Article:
Attorneys on animal supplements: What’s in a good claim?

By Claudia Adrien

- Last updated on GMT

The strongest claim a company can make about its products is whether they are clinically proven. @miniseries / Getty Images
The strongest claim a company can make about its products is whether they are clinically proven. @miniseries / Getty Images

Related tags claims substantiation Federal trade commission

There are more legal complaints for animal supplements than in the human supplement industry, according to a panel of attorneys who presented at this year’s National Animal Supplement Council conference.

In a wide-ranging discussion on claims, substantiation and reducing business risk, attorneys asserted that manufacturers had several options to reduce the prevalence of lawsuits, but the pet industry continues to have its share of concerns. 

“One of the trends that we've noticed is focused on the presence of undisclosed micro contaminants [in products] … PFAS, heavy metals and other similar substances, especially where a product is being marketed as safe or high quality or trusted by,” said Rend Al-Mondhiry, partner at Amin Wasserman Gurnani. “Things of that nature tend to be in the products that are targeted and are a never-ending source of class action lawsuits.”

Consequently, companies who are above board may still find themselves in an inhospitable legal climate but can take steps to prevent these lawsuits, the panelists outlined in the discussion.

Clinically proven products?

The strongest claim a company can make about its products is whether they are clinically proven, the attorneys said.

“It's an establishment claim meaning that you actually have to have substantiation to establish that it’s true,” Al-Mondhiry said.

She added that companies should be aware that they need to account for all ingredients in the product and whether, for example, there’s an antagonistic or some other kind of effect that would impact the efficacy of the product.  

When it comes to conducting a study on an ingredient or product, it needs to reach statistically significant results, said Jeannie Perron, JD, DVM, partner at Covington & Burling and panel moderator.

“It needs to be run long enough so that you can achieve the results that you're trying to achieve,” she said. 

Additionally, if a company is still developing its own evidence and has yet to complete an individual study, they may rely on previously published studies to support the efficacy of a product.

Todd Harrison, a partner at Venable, said dose matters when companies use outside studies to support their products' claims.  

“If you don’t have anywhere near the dose [outlined in those studies] in your products, then your products are not science-backed,” he said.

Deepti Kulkarni, partner at Covington & Burling, added that companies want to make sure that the evidence from outside studies supports the claims that they make.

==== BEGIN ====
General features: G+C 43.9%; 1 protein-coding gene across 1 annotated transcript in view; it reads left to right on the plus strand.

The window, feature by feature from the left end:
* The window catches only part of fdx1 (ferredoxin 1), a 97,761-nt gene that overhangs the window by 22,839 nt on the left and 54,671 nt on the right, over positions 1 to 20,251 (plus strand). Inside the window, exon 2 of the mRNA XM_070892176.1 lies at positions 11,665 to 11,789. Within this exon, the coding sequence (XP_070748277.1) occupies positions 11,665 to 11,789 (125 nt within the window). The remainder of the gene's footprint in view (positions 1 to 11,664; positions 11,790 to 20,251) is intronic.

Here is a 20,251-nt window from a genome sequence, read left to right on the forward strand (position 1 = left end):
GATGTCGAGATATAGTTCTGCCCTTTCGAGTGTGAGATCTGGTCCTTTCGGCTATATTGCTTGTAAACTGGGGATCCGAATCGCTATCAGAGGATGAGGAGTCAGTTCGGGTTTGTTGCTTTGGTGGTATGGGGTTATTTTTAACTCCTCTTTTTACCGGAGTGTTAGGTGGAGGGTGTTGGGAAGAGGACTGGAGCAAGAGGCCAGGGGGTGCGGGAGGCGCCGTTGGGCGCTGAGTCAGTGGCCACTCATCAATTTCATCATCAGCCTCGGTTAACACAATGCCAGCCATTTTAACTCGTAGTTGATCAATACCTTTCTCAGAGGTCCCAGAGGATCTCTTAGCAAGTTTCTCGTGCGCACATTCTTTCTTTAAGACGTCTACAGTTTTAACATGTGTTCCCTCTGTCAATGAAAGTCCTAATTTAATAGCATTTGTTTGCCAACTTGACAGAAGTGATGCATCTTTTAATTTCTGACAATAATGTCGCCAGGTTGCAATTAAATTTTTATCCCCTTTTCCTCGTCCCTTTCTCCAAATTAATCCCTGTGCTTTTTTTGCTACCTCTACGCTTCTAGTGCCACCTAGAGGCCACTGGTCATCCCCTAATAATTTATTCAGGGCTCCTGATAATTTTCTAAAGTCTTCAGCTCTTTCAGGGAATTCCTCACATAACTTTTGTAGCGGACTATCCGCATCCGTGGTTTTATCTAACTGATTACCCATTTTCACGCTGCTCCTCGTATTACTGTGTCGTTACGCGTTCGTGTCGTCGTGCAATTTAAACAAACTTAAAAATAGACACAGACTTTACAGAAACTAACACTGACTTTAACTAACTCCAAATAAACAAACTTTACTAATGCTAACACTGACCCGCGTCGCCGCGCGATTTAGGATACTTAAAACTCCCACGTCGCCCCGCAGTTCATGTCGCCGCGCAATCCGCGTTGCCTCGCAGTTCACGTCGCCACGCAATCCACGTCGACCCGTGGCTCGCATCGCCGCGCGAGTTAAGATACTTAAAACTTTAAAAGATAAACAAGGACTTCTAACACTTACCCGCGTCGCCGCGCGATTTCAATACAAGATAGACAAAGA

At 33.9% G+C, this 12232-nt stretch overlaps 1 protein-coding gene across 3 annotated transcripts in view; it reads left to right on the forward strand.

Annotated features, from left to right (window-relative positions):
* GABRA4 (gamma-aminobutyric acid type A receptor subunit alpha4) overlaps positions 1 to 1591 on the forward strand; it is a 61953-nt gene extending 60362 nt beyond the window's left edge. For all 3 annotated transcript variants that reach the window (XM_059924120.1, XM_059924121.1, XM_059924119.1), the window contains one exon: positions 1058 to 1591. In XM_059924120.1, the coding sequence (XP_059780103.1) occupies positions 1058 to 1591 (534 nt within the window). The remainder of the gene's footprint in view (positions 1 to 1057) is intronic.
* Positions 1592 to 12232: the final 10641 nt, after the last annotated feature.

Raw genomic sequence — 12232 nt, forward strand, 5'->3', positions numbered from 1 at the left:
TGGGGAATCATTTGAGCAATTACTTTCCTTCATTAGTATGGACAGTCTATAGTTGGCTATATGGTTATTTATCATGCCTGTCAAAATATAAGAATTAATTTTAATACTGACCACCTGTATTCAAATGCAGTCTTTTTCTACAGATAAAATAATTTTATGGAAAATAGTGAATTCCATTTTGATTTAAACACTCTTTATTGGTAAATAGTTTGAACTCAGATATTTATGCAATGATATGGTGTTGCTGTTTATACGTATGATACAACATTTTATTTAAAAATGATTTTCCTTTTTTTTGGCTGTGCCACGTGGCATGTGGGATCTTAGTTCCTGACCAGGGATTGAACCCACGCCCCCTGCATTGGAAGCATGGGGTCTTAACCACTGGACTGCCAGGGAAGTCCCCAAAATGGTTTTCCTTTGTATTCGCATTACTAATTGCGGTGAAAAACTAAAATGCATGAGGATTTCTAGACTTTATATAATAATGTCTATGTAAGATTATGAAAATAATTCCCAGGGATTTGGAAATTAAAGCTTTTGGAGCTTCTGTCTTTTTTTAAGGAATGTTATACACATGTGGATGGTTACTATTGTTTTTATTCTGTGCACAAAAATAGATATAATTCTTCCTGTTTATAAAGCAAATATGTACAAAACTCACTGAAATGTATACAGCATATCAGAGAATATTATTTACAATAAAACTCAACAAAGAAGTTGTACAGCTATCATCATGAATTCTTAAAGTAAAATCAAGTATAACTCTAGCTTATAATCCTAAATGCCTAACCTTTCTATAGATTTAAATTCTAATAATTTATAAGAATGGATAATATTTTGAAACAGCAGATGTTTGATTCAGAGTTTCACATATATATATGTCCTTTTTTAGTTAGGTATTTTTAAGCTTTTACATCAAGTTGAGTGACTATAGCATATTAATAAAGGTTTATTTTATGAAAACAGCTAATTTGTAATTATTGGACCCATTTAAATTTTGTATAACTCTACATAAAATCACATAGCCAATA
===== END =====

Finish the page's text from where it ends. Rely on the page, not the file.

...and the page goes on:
“If you're making a claim about, let's say, memory or cognition later in life or something along those lines, does the study fully capture the extent of memory, recognition or cognition? Or was it about a subset of factors?” Kulkarni asked. “Consider whether those studies can be relied upon, whether they can be bridged to the product that you are marketing.” 

Marketing claims

When companies create the wording on their claims, they must review them through the lens in which the courts and the Federal Trade Commission would assess those claims, according to Kulkarni.

“What would a reasonable consumer read that claim as and come away with?” she asked.

That’s ultimately what the legal system is concerned about, Al-Mondhiry added. “As a general rule, you are responsible for all claims that are either implied by or expressly taken away from your advertising.

"So even those claims you didn't intend to make, if those can be reasonably implied from the advertising as a whole, then you are responsible for that. Look holistically at your advertising and what are all the potential messages that can be taken away by reasonable consumers.”

The Better Business Bureau’s National Advertising Division provides information to users who are trying to determine how regulators would view a claim and can give companies insight into how an attorney might take a stance, Perron said.

“Imagine that you are a plaintiff's lawyer, and you want to get money for your client by attacking that claim,” she explained. “What in there is weak and should be strengthened? And if you go through that mental exercise, I think you'll be more likely to come out with strong claims that you can support.”

Companies may also use veterinarians to bolster a claim to market ingredients or products, but that may also raise concerns.

“Just because you have a vet that recommends it, it doesn’t mean it’s a very strong claim to the FTC,” Harrison said. “You have to have survey evidence.”

About 200 to 300 veterinarians should be surveyed about whether they recommend the product as part of their practice, he said. Additionally, if a claim said a veterinarian formulated the product, the doctor must have actively participated in the creation of the item and not that the company “sends it over to the vet for their approval,” Harrison said.

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